Following his recovery in Germany five months since he was poisoned by a nerve agent in Siberia, Russian opposition leader Alexei Navalny was arrested on his arrival in Moscow airport, following which a judge sentenced him to 30 days in custody.
Navalny’s arrest has sparked a global outcry as it is seen as a crackdown on President Vladimir Putin’s most fervent critic. The United Nation’s Humans Rights Office called for his immediate release, saying it was “deeply troubled” by his arrested and called for his due process rights to be respected in line with the rule of law.
Amnesty International declared Navalny a “prisoner of conscience” and said it believed the charges against him are “trumped-up”.
Russia’s prison services accuses Navalny for “repeated violations” of his probation period, while Russian prosecutors have also investigated him on fraud charges related to transfers of money to charities including his Anti-Corruption Foundation.
US President-elect Joe Biden's pick for national security adviser called on Russian authorities to free Navalny.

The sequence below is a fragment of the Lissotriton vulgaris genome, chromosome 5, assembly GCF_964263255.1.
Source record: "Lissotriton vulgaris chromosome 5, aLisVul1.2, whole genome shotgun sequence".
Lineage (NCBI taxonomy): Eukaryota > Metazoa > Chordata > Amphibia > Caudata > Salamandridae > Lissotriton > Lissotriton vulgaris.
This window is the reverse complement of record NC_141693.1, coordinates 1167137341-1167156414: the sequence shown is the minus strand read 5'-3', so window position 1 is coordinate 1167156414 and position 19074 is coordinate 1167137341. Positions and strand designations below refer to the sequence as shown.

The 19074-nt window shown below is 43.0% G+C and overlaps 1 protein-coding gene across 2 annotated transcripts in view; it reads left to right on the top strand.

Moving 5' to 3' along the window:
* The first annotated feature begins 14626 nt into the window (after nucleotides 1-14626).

Mr Navalny should be immediately released, and the perpetrators of the outrageous attack on his life must be held accountable, Jake Sullivan tweeted.
The outgoing US secretary of state, Mike Pompeo, said the US strongly condemns the decision to arrest Navalny.
German Foreign Minister Heiko Maas noted that Navalny had returned of his own volition and said "it is completely incomprehensible that he was detained by Russian authorities immediately after his arrival.
“Russia is bound by its own constitution and by international commitments to the principle of the rule of law and the protection of civil rights,” Maas added. “These principles must of course also be applied to Alexei Navalny. He should be released immediately.”
Despite knowing he would likely be arrested on his return to Russia, Navalny was adamant to return home. Navalny was detained at passport control at Moscow's Sheremetyevo airport after flying in Sunday evening from Berlin.
With inputs from agencies